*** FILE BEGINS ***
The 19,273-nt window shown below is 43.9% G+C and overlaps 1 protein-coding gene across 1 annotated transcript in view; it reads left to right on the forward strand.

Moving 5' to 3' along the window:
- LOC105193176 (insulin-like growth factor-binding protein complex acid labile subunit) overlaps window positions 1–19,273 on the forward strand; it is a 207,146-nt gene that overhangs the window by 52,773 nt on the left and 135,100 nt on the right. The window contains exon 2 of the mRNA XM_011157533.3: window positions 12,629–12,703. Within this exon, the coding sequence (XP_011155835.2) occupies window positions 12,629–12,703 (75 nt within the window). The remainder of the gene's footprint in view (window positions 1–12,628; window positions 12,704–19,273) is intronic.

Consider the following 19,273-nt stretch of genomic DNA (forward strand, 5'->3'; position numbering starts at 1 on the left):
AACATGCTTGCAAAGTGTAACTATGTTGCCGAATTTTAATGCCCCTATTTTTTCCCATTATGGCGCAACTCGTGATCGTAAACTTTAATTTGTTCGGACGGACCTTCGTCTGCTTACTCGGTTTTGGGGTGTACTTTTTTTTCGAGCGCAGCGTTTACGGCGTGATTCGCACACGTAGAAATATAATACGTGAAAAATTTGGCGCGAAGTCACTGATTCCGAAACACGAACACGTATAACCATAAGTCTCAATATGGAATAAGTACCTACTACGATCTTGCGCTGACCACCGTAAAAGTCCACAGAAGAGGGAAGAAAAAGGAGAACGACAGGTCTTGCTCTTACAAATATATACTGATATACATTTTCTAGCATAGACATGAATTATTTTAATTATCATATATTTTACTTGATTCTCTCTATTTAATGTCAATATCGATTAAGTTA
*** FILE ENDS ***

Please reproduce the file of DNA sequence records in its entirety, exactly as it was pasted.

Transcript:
The 19,273-nt window shown below is 43.9% G+C and overlaps 1 protein-coding gene across 1 annotated transcript in view; it reads left to right on the forward strand.

Moving 5' to 3' along the window:
- LOC105193176 (insulin-like growth factor-binding protein complex acid labile subunit) overlaps window positions 1–19,273 on the forward strand; it is a 207,146-nt gene that overhangs the window by 52,773 nt on the left and 135,100 nt on the right. The window contains exon 2 of the mRNA XM_011157533.3: window positions 12,629–12,703. Within this exon, the coding sequence (XP_011155835.2) occupies window positions 12,629–12,703 (75 nt within the window). The remainder of the gene's footprint in view (window positions 1–12,628; window positions 12,704–19,273) is intronic.

Consider the following 19,273-nt stretch of genomic DNA (forward strand, 5'->3'; position numbering starts at 1 on the left):
AACATGCTTGCAAAGTGTAACTATGTTGCCGAATTTTAATGCCCCTATTTTTTCCCATTATGGCGCAACTCGTGATCGTAAACTTTAATTTGTTCGGACGGACCTTCGTCTGCTTACTCGGTTTTGGGGTGTACTTTTTTTTCGAGCGCAGCGTTTACGGCGTGATTCGCACACGTAGAAATATAATACGTGAAAAATTTGGCGCGAAGTCACTGATTCCGAAACACGAACACGTATAACCATAAGTCTCAATATGGAATAAGTACCTACTACGATCTTGCGCTGACCACCGTAAAAGTCCACAGAAGAGGGAAGAAAAAGGAGAACGACAGGTCTTGCTCTTACAAATATATACTGATATACATTTTCTAGCATAGACATGAATTATTTTAATTATCATATATTTTACTTGATTCTCTCTATTTAATGTCAATATCGATTAAGTTA